I want to run a regression and I have a scale dependent variable that goes from 0 (extremely pessimistic) to 10 (extremely optimistic). My independent variables are only categorical variables such as age groups (15-24, 25-34, 35-44 etc.), gender, education level (Primary, Secondary, Tertiary etc.). My purpose is to find which demographic group exhibits the most pessimistic attitude. In other words, I am trying to explain the respondents' score (scale dependent variable) as a function of their demographic characteristic (independent variable). Which type of regression could help me to do so? I was thinking about using OLS, even though my dependent variable is clearly not continuous.
It sounds like your response variable is using a type of Likert scale, which is an ordinal scale. Rather than using OLS, it is generally better to model this type of variable using some kind of ordinal logistic regression, since this latter model treats the response variable as an ordinal variable, and is invariant to renumbering of the values in the same order. The problem with OLS in this case is that it is affected by the numbering of the response values, and if you alter the intervals between the numbers, this changes the OLS estimates in the model (even when the ordinal ranking is preserved). People sometimes treat values on the Likert scale as if they were continuous variables, but it is best to avoid this if you can.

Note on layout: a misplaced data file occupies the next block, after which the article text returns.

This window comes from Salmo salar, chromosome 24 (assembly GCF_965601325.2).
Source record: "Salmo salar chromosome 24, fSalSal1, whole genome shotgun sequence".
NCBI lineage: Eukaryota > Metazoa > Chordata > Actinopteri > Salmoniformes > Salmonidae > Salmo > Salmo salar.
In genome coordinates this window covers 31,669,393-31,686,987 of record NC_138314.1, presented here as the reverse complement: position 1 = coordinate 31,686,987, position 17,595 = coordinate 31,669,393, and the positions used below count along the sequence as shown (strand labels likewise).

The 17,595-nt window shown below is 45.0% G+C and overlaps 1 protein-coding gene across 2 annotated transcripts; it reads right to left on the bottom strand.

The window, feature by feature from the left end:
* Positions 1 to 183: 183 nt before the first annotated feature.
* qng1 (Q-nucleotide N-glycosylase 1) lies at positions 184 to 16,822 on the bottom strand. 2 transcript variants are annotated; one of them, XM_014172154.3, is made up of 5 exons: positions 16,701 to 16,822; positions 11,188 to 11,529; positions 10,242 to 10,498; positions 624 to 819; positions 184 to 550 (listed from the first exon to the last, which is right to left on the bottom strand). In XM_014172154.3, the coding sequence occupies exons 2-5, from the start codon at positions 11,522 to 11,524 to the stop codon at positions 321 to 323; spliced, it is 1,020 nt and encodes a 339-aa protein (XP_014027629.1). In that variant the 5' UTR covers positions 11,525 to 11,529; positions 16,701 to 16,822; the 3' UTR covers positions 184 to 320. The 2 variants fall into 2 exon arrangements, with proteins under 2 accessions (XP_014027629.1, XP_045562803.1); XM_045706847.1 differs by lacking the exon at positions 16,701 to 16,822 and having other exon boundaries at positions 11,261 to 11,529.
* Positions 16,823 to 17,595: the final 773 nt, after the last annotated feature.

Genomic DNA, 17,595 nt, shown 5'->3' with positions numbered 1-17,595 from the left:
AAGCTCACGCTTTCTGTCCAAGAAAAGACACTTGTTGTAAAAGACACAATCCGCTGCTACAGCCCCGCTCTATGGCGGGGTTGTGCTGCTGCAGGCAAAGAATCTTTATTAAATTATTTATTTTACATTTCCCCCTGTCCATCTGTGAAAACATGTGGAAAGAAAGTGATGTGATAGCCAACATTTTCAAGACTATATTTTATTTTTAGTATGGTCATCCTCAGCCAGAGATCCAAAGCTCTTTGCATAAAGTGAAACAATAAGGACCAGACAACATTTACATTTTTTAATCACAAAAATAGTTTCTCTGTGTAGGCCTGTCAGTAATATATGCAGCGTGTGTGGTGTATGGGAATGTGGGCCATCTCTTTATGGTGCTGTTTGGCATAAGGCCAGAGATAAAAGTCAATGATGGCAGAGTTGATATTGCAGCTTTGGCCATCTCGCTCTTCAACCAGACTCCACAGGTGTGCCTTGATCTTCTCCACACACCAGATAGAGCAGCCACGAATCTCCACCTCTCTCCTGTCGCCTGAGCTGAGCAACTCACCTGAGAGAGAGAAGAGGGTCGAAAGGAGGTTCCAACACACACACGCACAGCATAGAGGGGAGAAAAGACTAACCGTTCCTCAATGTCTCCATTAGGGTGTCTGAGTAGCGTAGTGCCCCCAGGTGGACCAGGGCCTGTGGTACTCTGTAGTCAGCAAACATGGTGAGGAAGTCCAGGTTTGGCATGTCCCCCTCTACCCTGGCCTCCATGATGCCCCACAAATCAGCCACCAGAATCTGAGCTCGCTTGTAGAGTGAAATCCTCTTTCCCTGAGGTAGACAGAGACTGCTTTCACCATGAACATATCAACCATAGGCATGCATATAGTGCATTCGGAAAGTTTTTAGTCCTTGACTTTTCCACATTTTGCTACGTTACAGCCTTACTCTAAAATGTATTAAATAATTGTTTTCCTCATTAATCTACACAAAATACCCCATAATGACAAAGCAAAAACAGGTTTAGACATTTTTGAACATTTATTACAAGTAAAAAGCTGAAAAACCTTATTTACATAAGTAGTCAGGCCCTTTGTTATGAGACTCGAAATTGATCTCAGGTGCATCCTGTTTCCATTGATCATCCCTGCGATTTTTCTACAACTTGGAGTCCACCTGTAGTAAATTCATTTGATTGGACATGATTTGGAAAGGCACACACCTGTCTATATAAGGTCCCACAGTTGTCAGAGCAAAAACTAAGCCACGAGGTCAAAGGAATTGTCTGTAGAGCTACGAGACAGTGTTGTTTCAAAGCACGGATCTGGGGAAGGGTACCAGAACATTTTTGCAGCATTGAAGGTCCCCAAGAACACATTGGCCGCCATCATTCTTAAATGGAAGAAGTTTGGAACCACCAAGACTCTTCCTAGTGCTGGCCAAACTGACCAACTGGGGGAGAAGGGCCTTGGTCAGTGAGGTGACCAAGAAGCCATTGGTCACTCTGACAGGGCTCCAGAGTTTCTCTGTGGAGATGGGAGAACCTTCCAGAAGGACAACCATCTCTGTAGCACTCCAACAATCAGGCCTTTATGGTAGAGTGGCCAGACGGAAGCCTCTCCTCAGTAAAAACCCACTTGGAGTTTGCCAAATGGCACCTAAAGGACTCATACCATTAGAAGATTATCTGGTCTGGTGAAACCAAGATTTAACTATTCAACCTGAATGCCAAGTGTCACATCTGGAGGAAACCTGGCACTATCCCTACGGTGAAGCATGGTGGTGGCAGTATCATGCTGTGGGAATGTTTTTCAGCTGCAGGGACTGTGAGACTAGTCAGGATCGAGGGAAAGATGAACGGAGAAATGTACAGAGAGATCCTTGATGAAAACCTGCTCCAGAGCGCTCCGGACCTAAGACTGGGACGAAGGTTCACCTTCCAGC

You can implement ordinal logistic regression in
R using the
polr function in the
MASS package (this function implements "proportional odds" logistic regression). If you want to add random effects to the model you can use the
clmm2 function in the
ordinal package. In either case you use the standard syntax for specifying the regression relationship in the model. In particular, you can implement categorical explanatory variables in this model in the usual method, by specifying these as factor variables.
I think that Ordinal Logistic Regression is fine for your problem.
A logistic regression model can be used to describe the average effect of independent variables (a.k.a. explanatory variables) on a binary dependent variable (i.e., the response). Although it cannot be used for non-binary problems, it can still be adopted when the dependent variable is ordinal, in the sense that its values follow some order and assuming that the difference between each value is equal, for example, Low-Medium-High, where the difference between Low and Medium is considered the same as Medium and High on that scale.
Therefore, ordinal logistic regression can be used to predict an ordinal dependent variable given one or more independent variables for a non-binary problem.